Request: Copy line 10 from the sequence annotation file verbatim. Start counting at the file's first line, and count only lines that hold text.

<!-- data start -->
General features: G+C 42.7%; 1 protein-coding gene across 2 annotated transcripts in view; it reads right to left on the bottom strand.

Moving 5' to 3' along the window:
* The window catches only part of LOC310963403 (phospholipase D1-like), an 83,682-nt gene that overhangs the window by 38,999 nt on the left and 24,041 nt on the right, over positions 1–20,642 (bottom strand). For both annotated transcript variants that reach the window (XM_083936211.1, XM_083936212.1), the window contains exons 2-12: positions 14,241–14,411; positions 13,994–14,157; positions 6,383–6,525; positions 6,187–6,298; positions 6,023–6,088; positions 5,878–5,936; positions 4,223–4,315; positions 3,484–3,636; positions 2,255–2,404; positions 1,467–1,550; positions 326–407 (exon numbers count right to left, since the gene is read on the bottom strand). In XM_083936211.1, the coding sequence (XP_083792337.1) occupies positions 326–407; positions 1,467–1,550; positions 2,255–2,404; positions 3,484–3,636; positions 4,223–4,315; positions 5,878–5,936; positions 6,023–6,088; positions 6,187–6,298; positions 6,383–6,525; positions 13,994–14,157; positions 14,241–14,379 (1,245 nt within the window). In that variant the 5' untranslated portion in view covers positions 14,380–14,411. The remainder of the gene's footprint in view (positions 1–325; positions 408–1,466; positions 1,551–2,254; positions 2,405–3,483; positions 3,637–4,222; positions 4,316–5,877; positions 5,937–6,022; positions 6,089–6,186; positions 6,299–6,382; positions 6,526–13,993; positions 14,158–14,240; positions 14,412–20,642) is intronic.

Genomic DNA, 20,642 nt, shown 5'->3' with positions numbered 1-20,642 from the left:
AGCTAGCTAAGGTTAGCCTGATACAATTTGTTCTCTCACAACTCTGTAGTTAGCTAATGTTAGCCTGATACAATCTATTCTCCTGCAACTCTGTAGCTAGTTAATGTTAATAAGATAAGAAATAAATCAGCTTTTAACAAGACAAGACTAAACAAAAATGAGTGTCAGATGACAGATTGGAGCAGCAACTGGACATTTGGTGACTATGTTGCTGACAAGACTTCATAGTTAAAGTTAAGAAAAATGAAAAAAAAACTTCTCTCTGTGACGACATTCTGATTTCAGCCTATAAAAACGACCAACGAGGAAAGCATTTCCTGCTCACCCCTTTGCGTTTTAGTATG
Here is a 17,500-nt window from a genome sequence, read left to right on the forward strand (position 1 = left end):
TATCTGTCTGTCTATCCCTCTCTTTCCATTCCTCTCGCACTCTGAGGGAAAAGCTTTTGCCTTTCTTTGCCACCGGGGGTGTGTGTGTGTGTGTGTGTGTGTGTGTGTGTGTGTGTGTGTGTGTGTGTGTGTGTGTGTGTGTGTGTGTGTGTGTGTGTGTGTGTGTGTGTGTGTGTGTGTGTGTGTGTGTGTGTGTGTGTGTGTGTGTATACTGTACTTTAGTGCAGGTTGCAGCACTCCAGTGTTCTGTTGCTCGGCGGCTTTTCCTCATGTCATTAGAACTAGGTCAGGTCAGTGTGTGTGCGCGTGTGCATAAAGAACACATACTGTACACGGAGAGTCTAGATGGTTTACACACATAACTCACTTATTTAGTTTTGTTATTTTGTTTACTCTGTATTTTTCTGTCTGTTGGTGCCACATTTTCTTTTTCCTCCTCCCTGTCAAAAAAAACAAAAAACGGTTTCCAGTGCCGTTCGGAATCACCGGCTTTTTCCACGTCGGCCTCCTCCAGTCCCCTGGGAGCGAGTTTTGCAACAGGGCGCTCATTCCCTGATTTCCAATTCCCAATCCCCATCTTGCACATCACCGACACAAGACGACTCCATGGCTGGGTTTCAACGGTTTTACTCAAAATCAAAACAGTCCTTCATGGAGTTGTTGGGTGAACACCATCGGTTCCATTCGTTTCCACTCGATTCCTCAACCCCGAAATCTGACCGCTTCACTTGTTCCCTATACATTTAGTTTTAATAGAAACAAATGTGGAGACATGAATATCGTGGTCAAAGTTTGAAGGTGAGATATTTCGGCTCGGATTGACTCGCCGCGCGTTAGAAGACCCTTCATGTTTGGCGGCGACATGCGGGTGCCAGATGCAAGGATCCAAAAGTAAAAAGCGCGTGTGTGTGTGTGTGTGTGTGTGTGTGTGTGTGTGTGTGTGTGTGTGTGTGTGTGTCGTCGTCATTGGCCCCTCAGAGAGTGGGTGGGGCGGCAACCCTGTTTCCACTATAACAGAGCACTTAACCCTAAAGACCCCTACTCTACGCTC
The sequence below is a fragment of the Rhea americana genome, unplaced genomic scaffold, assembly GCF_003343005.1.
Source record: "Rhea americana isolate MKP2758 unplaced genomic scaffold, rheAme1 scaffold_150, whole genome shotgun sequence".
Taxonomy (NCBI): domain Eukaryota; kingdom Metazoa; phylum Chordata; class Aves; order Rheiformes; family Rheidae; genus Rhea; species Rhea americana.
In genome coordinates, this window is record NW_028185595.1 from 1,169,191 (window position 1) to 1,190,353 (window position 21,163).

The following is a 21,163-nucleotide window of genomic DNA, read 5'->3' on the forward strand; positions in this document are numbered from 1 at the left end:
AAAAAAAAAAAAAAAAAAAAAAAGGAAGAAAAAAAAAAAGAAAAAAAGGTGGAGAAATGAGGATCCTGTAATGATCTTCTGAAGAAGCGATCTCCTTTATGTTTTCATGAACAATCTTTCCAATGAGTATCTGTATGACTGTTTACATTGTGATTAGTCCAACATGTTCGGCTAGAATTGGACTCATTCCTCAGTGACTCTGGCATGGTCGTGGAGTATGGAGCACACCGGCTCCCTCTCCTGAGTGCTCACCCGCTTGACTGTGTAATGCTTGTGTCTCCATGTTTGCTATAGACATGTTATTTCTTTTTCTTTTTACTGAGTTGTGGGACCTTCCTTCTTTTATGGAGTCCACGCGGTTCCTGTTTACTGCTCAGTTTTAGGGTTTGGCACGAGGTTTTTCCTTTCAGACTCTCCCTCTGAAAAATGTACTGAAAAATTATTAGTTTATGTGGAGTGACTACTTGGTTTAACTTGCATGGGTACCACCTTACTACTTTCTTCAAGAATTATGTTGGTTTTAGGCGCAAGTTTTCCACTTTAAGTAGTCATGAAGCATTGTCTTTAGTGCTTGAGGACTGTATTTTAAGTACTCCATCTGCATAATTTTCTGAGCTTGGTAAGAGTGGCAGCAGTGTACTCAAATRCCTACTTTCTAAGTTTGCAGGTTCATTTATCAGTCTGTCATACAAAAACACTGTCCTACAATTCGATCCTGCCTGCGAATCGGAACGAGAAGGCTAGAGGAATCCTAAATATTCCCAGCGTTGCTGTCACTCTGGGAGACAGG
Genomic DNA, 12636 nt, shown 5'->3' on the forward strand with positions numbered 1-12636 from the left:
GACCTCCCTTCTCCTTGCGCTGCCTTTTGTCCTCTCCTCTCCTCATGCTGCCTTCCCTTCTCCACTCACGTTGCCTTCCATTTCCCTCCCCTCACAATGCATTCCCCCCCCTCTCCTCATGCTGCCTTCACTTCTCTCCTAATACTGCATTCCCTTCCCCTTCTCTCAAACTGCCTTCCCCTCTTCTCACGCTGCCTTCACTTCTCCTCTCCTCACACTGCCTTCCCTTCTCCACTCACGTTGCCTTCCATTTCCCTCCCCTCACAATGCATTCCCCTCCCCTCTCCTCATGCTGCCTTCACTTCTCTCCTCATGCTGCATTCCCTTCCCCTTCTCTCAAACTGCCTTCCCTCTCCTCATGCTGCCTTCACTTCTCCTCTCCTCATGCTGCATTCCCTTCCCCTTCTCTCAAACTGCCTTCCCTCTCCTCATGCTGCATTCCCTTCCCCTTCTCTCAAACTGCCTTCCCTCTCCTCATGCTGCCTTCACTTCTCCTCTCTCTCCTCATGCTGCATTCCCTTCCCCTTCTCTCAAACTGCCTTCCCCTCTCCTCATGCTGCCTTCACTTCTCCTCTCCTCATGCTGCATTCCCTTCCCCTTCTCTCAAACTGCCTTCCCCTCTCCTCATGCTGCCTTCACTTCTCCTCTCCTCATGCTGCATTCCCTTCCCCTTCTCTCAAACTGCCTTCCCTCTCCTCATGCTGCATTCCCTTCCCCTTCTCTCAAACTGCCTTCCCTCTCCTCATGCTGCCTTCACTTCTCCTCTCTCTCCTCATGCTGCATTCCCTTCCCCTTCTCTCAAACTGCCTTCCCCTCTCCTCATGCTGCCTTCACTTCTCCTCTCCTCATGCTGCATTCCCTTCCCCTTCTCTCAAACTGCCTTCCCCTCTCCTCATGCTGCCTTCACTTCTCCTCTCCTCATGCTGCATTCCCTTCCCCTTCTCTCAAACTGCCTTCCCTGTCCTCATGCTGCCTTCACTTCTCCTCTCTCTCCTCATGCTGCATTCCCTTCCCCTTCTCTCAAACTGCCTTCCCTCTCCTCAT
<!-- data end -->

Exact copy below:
Taxonomy (NCBI): domain Eukaryota; kingdom Metazoa; phylum Chordata; class Aves; order Rheiformes; family Rheidae; genus Rhea; species Rhea americana.